Saturday, February, 22, 2014
By Joseph Sarkis
This week our institution (WPI) is hosting a talk by Bjorn Lomborg. He was the invited Provost's University lecturer. Yes, it is viewed by the campus as a controversial decision. Many of us view this as old news and wondered why the decision had made to invite such a contentious speaker. It has certainly sparked a debate around campus, and maybe that was the intention.
Lomborg is best known for his book the Skeptical Environmentalist. The argument through most of the book is that the environment is not under the distress that all the scientists make it out to be and policy makers should make cost-benefit decisions that benefit humanity, not necessarily the environment. If the tradeoff is investing in human problems rather than environmental problems, Lomborg believe social problems need to take precedence from the cost-benefit perspective.
A storm of debate, mostly against the book and Lomborg's findings emerged after the introduction of his book, over a decade ago. The criticism was that Lomborg was fast and loose with many of the statistics. Accusations of misrepresentation and cherry-picking, at best, and outright scientific fraud were made. Findings and appeals of fraud were made, things eventually settled down. But, a bad taste still exists.
Having remembered some of the issues, I still had to go back to the historical web record to review some of the concerns. Unfortunately, I have never read the book, but my reading list is very long...and as I have glibly stated, I do not have enough time to read fiction. Parts of the debates and issues appear here and here
Lomborg has recently come to the conclusion that anthropogenic climate change is occurring and we should do something about it. Although he has sent mixed messages, especially if we should be investing in doing anything to mitigate it, especially with his recent book on 'Cooling It'.
In response to our campus controversy, a group of faculty and students will be having a forum the day after his talk. It was agreed that we will not be attacking him or his history. We will try to discuss what and how we as an academic institution and scientists should respond to such a polemical set of ideas. I was hoping to have an environmental ethicist in this group, but unfortunately the one available environmental ethicist publicly stated that they would boycott this presentation and recommend that their students do so as well.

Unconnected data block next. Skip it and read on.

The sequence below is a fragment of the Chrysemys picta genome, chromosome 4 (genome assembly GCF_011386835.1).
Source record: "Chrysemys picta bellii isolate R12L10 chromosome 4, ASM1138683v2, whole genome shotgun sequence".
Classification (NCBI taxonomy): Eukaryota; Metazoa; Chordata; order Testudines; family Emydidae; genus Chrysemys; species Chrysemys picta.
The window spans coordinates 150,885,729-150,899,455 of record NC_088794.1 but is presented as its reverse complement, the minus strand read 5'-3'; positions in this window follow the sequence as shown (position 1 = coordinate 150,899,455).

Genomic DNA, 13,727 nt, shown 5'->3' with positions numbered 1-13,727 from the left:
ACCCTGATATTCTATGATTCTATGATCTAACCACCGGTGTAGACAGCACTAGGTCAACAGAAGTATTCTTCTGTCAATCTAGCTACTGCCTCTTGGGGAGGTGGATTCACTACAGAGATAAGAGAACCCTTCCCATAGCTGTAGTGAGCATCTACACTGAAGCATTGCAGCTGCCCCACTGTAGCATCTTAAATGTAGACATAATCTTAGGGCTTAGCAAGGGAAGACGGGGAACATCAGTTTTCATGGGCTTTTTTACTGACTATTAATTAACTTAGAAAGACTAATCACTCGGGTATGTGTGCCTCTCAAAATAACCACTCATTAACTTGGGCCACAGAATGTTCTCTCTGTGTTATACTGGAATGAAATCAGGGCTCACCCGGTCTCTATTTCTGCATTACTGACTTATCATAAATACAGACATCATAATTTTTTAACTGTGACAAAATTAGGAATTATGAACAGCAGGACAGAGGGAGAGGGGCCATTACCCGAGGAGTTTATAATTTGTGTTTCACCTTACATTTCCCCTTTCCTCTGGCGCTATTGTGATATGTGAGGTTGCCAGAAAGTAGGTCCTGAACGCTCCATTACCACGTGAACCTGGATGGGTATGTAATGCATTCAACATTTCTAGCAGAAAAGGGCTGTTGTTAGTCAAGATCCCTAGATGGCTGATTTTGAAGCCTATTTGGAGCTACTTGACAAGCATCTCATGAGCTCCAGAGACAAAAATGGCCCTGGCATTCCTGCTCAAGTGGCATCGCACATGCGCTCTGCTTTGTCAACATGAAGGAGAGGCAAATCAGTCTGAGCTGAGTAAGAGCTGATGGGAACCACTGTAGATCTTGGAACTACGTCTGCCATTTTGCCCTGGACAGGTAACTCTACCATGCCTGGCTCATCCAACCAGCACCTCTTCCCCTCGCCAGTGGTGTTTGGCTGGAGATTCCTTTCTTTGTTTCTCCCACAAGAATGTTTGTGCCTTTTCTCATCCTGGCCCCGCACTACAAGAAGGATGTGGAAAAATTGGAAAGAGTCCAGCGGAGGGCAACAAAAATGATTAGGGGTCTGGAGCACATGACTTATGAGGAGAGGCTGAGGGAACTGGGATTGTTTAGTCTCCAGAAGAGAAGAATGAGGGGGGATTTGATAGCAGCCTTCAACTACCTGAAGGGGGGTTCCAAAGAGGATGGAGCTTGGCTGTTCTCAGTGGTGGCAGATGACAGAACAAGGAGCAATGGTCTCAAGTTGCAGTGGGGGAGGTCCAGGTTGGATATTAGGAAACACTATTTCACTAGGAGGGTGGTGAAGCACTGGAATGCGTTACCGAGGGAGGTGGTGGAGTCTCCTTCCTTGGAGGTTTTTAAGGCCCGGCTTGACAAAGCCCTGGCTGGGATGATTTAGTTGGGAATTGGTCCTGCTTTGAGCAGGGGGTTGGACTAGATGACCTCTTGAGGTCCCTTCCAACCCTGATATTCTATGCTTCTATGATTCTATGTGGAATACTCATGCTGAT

I will be involved in the forum. And I will be introducing two thoughts.
The first thought, I think in response to the environmental debate notably with respect cost-benefit analyses, is the issue of stakeholder perspective. An initial basic concern for cost-benefit analysis is whose costs and benefits are going to be considered. A second basic concern is how to value these costs and benefits.
Arguably, depending on perspective and valuation, the cost-benefit analysis will be very different. The anthropocentric perspective and valuation, as espoused by the invited lecturer in his writings, will almost always undervalue the environment.
The contention here has always been that the environment can only have proxy voices in man's ethical, moral and economic valuations. Human and social issues have significantly louder and greater proponents in this debate. That is why I believe the triple-bottom line angle of sustainability may actually hurt environmental progress and investment, especially when the fundamental underpinning is that tradeoffs are inevitable.
A second thought, one that recently has caused a ripple in academia, is based on Nicholas Kristof's New York Times opinion on the need for public intellectuals from academia. One piece of this argument is that academics and their work have become so arcane and internally focused that they have ignored their external obligations to further intellectual understandings of today's problems.
There are concerns here ranging from the definition of a public intellectual to acting as a public intellectual in an anti-intellectual policy and social environment. Is it acceptable to the academic community that our most prominent public intellectual today is Bill Nye, the Science Guy?
Arguably, these blogs serve as an outlet for public intellectuals and intellectual debate. But even in these circumstances we still seem to be speaking to each other and not to the broader community. Evidence of the malaise of public intellectualism is that many of the original bloggers we had at the initiation of this blog site have not posted in years.
Are we, in this academic community, too busy to be public intellectuals? Are we not incentivized to be so? Do we not have a large enough megaphone? As scholars do we join and encourage skeptics to our scientific findings by our silence?
To be fair, I know colleagues who are quoted and interviewed continuously by major media outlets. Why are their voices not heard? I view them to be public intellectuals.
Someone such as Bjorn Lomborg is given a larger audience. Why is this so? Is it because traditionally focused stakeholders with great self-interest, who are resource rich, agree with what he says rather than agreeing with the consensus of the scientific community? Is there a vacuum in the intellectual debate? Or as one colleague stated, he is a very good self-promoter. Are academics viewpoint of public intellectualism tarnished by this image of public intellectualism as self-aggrandizement?
There are clearly many issues revolving around these issues, but to sit back idly and not be involved at some level, whether it is the classroom or in blogs, is something we should reflect on. In a future blog, I hope to return to a discussion of our obligations and whether we should take a moral stand on issues that we try to study objectively.